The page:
It was a no-brainer at first: We’re already in Ecuador, the Galapagos Islands are in Ecuador, so let’s go to the Galapagos Islands. Anyone who’s been to the Galapagos will tell you that it’s a fantastic place to visit. The islands are home to exotic species that you won’t find anywhere else in the world, like the Galapagos penguin, marine iguana, giant tortoise, and all sorts of wacky plants and insects.
So why did we consider skipping it and possibly miss out on a once-in-a-lifetime opportunity?
Because a week in the Galapagos was going to cost us four months of travel in South America.
About the Galapagos
The Galapagos Islands are a group of volcanic islands that straddle the equator about 1000 km west of mainland Ecuador. The best way to get to the islands is by plane.
The geographical isolation of the Galapagos archipelago has helped to preserve unique ecosystems that were once studied by Charles Darwin, the British naturalist and geologist who introduced the Theory of Evolution by Natural Selection. The Galapagos Islands were declared a national park in 1959 and a UNESCO World Heritage site in 2007.
The natural wonders and wildlife-watching opportunities of the islands draw about 150,000 visitors each year. In addition to having fascinating volcanic landscapes and some of the most beautiful beaches in South America, the Galapagos Islands are home to interesting marine wildlife such as green sea turtles, sea lions, marine iguanas, blue-footed boobies, and, of course, the Galapagos penguin.
What makes the Galapagos such a desirable destination for tourists (and biologists) is that you can observe marine and land animals in their natural habitat at very close range. It’s like the animals haven’t evolved enough to fear humans so they aren’t particularly bothered by the tourist paparazzi.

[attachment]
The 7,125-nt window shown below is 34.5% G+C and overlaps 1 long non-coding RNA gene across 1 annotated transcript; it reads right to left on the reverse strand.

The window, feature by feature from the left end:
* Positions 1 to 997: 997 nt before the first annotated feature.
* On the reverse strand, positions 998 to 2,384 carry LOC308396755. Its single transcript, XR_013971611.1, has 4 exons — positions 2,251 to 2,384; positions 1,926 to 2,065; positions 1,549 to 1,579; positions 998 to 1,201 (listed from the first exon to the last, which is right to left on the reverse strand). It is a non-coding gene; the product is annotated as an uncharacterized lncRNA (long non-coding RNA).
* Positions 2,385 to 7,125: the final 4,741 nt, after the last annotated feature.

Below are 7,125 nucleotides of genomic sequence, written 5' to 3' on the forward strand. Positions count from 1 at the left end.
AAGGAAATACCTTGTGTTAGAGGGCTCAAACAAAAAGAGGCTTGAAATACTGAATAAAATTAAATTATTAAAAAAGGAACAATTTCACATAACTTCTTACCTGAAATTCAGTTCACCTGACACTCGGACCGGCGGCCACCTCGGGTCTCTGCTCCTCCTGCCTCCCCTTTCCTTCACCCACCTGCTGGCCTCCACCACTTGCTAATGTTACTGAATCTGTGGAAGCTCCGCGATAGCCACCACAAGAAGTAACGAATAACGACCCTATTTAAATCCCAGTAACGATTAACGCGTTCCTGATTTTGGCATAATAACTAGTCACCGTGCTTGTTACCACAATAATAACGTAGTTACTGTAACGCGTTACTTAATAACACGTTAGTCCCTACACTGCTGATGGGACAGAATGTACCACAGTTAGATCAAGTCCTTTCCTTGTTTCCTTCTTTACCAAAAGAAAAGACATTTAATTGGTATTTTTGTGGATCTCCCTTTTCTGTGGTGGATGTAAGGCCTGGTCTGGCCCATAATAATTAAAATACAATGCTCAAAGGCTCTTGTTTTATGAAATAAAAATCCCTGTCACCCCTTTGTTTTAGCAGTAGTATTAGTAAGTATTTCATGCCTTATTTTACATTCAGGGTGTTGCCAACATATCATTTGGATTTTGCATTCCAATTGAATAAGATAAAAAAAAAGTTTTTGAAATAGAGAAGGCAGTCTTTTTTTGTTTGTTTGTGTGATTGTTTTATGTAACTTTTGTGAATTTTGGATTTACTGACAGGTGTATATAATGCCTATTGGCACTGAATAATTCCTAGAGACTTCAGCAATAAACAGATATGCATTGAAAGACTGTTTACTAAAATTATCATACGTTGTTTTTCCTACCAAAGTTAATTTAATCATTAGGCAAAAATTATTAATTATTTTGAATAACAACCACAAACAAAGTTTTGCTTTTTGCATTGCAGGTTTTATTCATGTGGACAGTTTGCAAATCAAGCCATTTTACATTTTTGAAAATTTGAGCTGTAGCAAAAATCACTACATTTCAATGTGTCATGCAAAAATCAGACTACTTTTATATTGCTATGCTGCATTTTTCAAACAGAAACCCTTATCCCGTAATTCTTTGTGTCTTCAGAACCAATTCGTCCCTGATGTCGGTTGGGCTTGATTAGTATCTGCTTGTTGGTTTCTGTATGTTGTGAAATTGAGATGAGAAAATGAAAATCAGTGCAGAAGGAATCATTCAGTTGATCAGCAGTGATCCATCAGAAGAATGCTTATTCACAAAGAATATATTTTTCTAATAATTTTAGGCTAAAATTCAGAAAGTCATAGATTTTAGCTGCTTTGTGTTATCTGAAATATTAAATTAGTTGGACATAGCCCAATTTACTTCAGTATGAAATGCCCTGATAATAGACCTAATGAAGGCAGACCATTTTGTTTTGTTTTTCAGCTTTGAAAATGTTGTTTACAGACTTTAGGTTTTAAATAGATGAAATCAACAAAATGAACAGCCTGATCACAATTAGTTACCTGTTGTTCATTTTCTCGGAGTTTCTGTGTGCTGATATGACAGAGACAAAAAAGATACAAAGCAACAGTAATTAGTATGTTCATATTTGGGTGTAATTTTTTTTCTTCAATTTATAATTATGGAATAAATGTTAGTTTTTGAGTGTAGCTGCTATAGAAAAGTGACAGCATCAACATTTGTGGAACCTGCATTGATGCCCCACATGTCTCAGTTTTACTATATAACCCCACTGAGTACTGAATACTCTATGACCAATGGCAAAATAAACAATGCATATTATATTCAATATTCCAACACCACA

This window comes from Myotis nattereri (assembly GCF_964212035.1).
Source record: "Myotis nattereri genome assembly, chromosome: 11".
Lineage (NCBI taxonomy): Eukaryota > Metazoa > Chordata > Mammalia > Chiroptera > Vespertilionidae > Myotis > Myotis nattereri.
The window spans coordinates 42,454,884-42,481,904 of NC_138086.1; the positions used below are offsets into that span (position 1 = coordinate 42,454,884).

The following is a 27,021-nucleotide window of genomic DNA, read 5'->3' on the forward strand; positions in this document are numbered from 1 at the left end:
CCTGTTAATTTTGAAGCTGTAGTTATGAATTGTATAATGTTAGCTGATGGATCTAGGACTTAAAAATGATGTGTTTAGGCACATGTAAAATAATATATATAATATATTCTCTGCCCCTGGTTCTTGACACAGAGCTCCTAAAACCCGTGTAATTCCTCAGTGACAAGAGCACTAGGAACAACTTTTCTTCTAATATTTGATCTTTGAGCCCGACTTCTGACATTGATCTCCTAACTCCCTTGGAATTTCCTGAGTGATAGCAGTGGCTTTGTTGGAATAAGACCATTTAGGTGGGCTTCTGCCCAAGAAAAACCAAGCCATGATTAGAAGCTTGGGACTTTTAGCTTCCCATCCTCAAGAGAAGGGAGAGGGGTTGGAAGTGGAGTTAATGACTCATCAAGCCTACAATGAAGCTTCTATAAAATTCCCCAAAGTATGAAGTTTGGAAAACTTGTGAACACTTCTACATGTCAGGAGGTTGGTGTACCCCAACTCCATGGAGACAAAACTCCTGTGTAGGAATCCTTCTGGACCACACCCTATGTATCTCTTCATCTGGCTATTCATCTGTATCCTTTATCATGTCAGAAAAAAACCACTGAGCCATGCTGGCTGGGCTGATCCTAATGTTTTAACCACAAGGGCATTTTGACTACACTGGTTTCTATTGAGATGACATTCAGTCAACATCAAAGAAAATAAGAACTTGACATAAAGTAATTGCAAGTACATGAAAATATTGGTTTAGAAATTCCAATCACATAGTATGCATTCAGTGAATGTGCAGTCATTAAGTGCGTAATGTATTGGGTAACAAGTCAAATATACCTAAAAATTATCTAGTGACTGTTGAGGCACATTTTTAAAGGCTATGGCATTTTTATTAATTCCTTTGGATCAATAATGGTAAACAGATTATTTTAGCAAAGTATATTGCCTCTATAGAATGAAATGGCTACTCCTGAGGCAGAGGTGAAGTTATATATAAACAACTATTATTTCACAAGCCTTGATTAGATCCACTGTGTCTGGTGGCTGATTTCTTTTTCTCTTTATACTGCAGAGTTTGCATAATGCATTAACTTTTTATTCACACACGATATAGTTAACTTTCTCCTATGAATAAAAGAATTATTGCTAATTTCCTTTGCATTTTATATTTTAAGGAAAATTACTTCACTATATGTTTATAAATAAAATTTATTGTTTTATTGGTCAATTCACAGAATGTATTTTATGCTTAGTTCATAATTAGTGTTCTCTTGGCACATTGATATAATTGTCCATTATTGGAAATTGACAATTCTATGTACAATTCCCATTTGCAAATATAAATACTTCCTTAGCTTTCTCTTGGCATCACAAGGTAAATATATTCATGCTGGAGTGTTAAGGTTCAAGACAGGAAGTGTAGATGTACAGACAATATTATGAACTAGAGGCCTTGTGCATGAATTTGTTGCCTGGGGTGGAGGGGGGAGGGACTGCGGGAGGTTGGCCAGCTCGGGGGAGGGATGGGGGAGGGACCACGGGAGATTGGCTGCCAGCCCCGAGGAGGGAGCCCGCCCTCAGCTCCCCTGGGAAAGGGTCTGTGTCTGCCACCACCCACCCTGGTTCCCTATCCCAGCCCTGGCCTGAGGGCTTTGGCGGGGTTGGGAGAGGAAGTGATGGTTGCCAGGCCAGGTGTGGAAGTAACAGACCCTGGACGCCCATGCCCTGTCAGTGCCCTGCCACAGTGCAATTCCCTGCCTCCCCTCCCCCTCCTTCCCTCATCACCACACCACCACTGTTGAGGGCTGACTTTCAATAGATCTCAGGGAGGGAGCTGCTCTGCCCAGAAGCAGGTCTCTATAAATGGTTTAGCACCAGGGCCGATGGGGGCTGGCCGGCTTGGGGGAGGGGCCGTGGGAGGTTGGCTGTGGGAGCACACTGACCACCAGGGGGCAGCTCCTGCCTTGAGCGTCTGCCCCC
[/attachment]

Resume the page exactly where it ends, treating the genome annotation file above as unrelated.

Once we crossed into Ecuador, we started to meet other overlanders who had recently visited the Galapagos. I always asked them: “What did you think about it?”
“It was spectacular,” the Dutch lady said.
“I absolutely loved it!” the Swiss woman said.
“There’s nowhere else in the world like it,” the German guy said.
Most of these travellers toured the Galapagos Islands on an 8-day boat cruise, typically on an upper-class motor yacht or motor sailboat carrying max 16 passengers. These cruises normally include a private double cabin, three meals a day, a certified tour guide, snorkeling and/or kayaking equipment, and island-hopping itineraries that guarantee wildlife sightings.
According to the tour books and travel websites, the best way to explore the Galapagos is on a guided boat cruise. While you can do a self-guided land tour, you will inevitably miss out on seeing the spectacular scenery and wildlife that can only be accessed by boat.